There's a song I love that brings to mind a starry night on a cold hilltop overlooking a magically foggy valley, and the joy and confusion I felt at the time. I'd actually debated on bringing my camera along just in case the hike was worth it - and decided that no, I'd rather not have to babysit my gear.
One night in Florida, camping on the Gulf of Mexico, I sat on the beach watching a magnificent lightning storm in the distance, feeling the sand, smelling the salt. Should I have taken my camera with me to the sandy, windy, dark beach? Capturing lightning was and is one of my favorite things to try and do.
The rainforest - a kind of place I'd never been to and may never go to again. A place where it rains a lot (no, really?), where we'd be hiking for a while. To bring the camera, or not? I was so torn.
Thoughts of each of these occasions bring back unique feelings - The numbing cold of an autumn night plus wonder and awe, warm salt wind and the calm serenity of knowing you are safe from a nearby storm, the sense of adventure in exploring an unusual area.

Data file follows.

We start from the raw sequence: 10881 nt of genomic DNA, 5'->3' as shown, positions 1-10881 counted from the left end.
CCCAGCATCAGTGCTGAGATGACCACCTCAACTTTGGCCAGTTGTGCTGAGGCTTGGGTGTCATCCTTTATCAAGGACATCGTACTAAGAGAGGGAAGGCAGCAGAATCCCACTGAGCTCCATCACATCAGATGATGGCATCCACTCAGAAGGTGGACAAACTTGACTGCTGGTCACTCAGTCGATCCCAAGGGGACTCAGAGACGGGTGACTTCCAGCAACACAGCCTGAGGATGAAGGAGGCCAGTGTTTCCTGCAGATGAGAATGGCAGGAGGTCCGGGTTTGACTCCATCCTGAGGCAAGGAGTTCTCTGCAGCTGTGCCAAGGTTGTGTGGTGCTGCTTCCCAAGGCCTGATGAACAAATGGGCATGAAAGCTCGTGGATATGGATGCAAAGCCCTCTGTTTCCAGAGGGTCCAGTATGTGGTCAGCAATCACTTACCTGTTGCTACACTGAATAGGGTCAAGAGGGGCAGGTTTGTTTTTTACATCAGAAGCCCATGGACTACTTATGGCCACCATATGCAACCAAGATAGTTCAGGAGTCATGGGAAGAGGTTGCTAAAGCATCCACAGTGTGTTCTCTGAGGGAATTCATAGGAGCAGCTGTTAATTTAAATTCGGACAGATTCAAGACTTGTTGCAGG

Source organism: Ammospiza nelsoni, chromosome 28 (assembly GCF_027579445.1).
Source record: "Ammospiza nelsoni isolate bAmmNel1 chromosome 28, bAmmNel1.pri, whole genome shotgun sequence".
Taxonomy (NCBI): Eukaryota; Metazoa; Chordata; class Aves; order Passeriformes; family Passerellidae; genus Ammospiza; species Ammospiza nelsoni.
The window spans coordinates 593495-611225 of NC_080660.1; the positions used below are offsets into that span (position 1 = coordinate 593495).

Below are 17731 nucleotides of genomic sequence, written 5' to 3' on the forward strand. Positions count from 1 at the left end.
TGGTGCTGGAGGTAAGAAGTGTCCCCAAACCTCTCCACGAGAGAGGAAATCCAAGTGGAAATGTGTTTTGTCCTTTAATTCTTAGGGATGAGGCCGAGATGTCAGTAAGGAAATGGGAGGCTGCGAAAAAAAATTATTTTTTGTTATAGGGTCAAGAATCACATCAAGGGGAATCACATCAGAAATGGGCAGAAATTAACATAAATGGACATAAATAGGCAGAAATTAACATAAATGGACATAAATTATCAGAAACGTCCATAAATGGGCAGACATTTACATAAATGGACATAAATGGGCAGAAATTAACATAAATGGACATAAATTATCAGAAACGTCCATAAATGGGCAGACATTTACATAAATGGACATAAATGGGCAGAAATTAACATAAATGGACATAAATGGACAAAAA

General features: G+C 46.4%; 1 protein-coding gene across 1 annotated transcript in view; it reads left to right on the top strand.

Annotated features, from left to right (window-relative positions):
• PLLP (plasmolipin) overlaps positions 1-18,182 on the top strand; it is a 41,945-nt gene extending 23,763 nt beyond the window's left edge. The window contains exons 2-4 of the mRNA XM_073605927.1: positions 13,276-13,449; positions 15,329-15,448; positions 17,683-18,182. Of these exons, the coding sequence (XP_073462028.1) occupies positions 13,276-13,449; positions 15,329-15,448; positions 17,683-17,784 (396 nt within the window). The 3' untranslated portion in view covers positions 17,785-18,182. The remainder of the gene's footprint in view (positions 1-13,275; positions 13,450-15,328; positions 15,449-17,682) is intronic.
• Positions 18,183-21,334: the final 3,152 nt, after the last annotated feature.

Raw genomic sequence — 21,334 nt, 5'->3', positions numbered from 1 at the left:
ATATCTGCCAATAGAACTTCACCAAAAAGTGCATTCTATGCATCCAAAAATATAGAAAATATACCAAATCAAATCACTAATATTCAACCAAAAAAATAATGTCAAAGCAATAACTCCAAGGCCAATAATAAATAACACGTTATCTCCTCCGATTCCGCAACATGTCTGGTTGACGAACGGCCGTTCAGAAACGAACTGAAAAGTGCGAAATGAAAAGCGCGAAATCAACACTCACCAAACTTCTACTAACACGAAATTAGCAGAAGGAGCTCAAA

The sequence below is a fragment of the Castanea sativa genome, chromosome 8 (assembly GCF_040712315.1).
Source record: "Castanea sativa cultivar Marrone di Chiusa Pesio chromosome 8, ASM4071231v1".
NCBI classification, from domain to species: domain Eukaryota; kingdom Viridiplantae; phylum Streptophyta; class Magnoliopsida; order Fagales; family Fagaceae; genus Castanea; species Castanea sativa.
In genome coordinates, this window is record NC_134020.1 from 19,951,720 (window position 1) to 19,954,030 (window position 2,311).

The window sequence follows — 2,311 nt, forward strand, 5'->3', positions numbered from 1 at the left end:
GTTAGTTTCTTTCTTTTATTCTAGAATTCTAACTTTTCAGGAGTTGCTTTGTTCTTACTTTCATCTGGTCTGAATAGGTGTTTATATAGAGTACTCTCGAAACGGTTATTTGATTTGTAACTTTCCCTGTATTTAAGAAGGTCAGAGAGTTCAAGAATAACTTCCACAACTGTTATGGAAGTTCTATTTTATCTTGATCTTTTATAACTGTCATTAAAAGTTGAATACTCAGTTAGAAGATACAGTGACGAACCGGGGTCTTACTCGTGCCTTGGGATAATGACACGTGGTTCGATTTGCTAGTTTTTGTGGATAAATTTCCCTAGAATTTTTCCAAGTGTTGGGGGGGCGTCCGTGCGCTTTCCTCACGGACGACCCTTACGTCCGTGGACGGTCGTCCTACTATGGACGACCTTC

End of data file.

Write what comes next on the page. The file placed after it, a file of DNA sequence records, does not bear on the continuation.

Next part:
I still remember. As time goes on, I do wish I had pictures. But I also know that I would have enjoyed my experiences somewhat less if I'd had to turn my attention to my equipment.
Those pictures would be for me, yes, but more so, they would be for others, to prove that I'd seen something amazing and then capably photographed it. Honestly, what I feel most keenly is the missed chance for some ooh and aahs. I can only hope that I continue to mature and want experiences more than other people's validation. So far, the regrets are outweighed by the memories.